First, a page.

In Issue #6 of the Bullhorn I showed off a bubbleplot of contributors within the Ansible Community Collections. That raised quite a few questions, so I’ll answer them here!

This is going to an “FAQ” style post, so feel feel to page down to see the questions. First though, here’s a refresher of the image:

Funky! But also, perhaps, hard to read. So let’s get down to it!

What am I looking at here?

This plot is based on an idea from Jeff Geerling at the recent Ansible Contributor Summit in which he suggested a “heatmap of activity” across the Ansible Community Collections. I liked the idea, and this is the result.

Broadly (details below) you’re seeing a small circle for every module, coloured by the number of unique contributors to that file. The result is a colour map of low-to-high numbers of contributors.

What is the actual data set?

So we start with a list of Git repositories for our Collections, since that means we can just clone them, rather than dealing with APIs, rate limits, etc.

From there, we clone each repo and read the git-log, and since a commit can touch multiple files, we un-nest that so we have a list like:

sha author file_changed repo
12345 me /path/foo.py ios
67489 you /some/else.py quux

We can then group by (repository,file_changed) and count the number of unique authors for each file.

Crucially, we hang on to the list of names, and repeat the process at the parent directory, and again above that, and so on up the tree. That means we can also calculate the number of authors in each directory/repository.

What do the colours mean?

The intent was to highlight “activity” in some way, and I decided that “bus-factor” was an adjacent concept which we could fold in.

So, I (arbitrarily) picked 5 contributors as a good “middle value” - above this, and we consider ourselves safe from people departing the project; below this, and we’re at risk of having no maintainers. I then picked a colour scale - red for below 5, blue for above 5, passing through white at exactly 5.

So, where you see blue, it’s lots of folk, where it’s red, not so much!

What do the circle sizes mean?

In theory, the circle sizes are related to the number of commits to that file (not authors), but in reality, the circle-packing algorithm has quite a bit of leeway here. Given most of the files will only have a few commits (the mean is 3.6 commits, standard deviation is 2.9) most look the same, but you can see some variation.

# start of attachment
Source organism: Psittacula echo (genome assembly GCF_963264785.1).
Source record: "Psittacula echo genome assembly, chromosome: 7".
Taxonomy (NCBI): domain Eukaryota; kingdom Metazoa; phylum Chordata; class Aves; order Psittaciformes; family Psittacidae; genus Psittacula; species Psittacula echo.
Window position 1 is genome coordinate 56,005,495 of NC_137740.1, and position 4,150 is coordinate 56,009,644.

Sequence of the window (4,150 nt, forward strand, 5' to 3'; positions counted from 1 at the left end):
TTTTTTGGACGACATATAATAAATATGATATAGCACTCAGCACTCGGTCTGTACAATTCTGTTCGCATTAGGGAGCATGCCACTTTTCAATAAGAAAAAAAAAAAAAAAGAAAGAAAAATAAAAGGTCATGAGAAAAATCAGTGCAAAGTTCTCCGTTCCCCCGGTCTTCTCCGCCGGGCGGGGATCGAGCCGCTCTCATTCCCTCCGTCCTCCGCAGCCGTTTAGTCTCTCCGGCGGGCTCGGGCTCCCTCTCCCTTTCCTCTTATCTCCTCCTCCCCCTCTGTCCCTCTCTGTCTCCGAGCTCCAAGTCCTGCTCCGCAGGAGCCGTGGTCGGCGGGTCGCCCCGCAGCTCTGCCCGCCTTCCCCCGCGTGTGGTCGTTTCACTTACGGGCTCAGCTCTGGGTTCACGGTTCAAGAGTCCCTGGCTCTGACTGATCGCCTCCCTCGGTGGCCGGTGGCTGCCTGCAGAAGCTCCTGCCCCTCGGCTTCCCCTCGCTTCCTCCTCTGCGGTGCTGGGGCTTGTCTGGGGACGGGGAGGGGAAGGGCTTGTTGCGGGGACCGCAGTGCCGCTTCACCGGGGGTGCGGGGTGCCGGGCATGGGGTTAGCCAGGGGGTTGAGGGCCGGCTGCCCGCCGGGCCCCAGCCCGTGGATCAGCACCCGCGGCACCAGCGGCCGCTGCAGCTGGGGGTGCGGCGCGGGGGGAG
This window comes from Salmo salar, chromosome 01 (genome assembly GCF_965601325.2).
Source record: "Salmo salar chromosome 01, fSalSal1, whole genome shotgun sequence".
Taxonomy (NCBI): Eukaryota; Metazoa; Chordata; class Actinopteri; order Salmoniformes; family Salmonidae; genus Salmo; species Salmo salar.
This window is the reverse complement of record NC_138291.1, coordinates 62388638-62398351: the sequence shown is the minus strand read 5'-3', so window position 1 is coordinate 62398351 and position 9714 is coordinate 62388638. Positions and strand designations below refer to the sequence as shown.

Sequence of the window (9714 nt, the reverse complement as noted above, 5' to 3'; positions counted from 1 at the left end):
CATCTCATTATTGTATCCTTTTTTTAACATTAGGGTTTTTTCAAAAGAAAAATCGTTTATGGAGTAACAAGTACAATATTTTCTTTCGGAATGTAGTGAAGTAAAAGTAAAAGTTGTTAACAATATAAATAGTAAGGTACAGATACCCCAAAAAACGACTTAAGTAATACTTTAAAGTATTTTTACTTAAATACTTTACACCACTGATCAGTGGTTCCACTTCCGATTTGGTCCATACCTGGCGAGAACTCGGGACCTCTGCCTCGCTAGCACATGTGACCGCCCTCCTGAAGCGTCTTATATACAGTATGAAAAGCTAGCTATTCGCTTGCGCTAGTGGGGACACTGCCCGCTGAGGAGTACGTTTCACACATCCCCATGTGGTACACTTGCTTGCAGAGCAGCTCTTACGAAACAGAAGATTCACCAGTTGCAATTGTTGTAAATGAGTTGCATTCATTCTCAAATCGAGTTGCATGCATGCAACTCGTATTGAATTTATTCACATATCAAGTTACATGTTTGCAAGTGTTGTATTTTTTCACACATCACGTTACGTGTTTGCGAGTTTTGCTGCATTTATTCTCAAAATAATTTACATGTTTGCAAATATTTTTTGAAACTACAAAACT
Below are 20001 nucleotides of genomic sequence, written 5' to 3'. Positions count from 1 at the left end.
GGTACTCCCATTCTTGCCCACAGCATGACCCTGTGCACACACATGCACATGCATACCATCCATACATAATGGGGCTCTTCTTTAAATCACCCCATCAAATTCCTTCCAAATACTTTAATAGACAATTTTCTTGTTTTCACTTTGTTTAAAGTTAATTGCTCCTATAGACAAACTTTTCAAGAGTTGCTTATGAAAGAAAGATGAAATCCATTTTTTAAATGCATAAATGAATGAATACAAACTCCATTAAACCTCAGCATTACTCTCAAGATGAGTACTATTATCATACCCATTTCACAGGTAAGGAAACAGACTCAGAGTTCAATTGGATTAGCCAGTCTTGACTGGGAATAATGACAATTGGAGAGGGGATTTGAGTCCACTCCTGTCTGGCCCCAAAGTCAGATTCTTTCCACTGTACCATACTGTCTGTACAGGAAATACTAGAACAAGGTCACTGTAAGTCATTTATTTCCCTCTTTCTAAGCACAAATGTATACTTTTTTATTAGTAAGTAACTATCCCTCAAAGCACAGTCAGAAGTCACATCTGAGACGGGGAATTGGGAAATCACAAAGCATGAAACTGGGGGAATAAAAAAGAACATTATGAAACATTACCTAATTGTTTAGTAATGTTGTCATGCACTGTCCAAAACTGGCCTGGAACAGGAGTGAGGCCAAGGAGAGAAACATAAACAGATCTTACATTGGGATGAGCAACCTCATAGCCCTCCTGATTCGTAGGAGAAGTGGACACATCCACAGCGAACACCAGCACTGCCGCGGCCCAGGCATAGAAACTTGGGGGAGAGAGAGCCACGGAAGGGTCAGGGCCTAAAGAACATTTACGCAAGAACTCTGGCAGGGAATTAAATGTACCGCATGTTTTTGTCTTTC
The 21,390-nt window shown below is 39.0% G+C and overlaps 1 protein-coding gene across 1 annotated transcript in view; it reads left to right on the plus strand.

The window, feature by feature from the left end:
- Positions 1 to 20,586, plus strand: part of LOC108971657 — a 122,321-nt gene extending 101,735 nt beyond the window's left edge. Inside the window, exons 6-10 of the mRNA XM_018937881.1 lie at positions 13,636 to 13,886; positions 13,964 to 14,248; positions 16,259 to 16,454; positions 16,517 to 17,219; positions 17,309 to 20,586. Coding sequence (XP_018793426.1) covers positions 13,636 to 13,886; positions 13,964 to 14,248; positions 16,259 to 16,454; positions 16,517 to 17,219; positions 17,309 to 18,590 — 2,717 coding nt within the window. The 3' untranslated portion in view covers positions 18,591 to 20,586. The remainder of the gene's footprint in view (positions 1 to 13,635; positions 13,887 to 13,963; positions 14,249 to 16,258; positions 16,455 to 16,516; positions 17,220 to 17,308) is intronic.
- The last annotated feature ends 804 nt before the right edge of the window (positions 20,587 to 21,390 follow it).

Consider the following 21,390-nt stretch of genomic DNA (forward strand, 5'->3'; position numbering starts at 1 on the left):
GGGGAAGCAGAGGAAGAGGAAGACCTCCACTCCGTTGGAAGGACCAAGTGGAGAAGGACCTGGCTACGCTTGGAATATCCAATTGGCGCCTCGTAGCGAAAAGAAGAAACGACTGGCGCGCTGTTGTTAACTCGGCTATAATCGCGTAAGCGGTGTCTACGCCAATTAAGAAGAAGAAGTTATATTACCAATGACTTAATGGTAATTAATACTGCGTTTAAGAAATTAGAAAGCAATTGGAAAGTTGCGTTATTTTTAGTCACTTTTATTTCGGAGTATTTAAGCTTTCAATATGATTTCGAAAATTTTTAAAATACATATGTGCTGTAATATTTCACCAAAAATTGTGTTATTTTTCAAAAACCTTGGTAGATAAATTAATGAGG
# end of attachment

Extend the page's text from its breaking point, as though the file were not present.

How are the directories different to the files?

Recall I said we keep track of the list of authors per-file? That means we can repeat the calculation at each parent level. So if A & B contribute to dir/file1, and B & C contribute to dir/file2 then each file has 2 contributors, but the directory dir has 3.

This leads to some interesting results. Compare vmware which has a strong diverse group of contributors (26 actually) to ansible.windows which has 3. The visual impact of this is very handy when discussing the breadth of our community!

Isn’t using author name a bit error-prone?

Yes. People do change names or have slightly different git.config setup on different laptops, etc. But it’s not an easy problem to solve, and in this case we’re going for visual impact rather than 100% accuracy.

Estimates vary, but generally the number of double-counting errors due to this is < 10%, so that will do for this.

Couldn’t you just make a table?

Absolutely, and if we were trying to figure out specific things, I would have. But the goal here was a general feel for the situation, and a table doesn’t have the same impact. Tables reward careful study, yes, and are probably more informative too, but it doesn’t get the same attention from around the community. I want to be sure you excellent folk are well-represented!

Why is the list of repos not the same as X?

I got this one a few times, asking why it wasn’t “everything in base” or other such lists. Simply, that didn’t occur to me - but in any case, I wanted to keep consistency with my other tools, which use the list found on our Collections momentum tracker. You can contact me, or Gundalow, if you want to add your collection on the list.

Could you use this for other things?

For sure! We have both the size and colour dimensions to play with, and possibly the alpha (transparency) too, so we can convey a lot of information here.

When I have a moment, I definitely want to try “time since file was last touched” which is another way of looking at “activity”. I’d also like to fold back in the “staff” vs “non-staff” axis that I showed off back in December as I think the interplay of these two is interesting. Diversity would be another one (but calculating scores for that is notoriously hard and full of bias…).

If you have any other ideas for bubbleplots, do get in touch!

Fin

That’s all for now, folks. I hope it was informative - see you next time!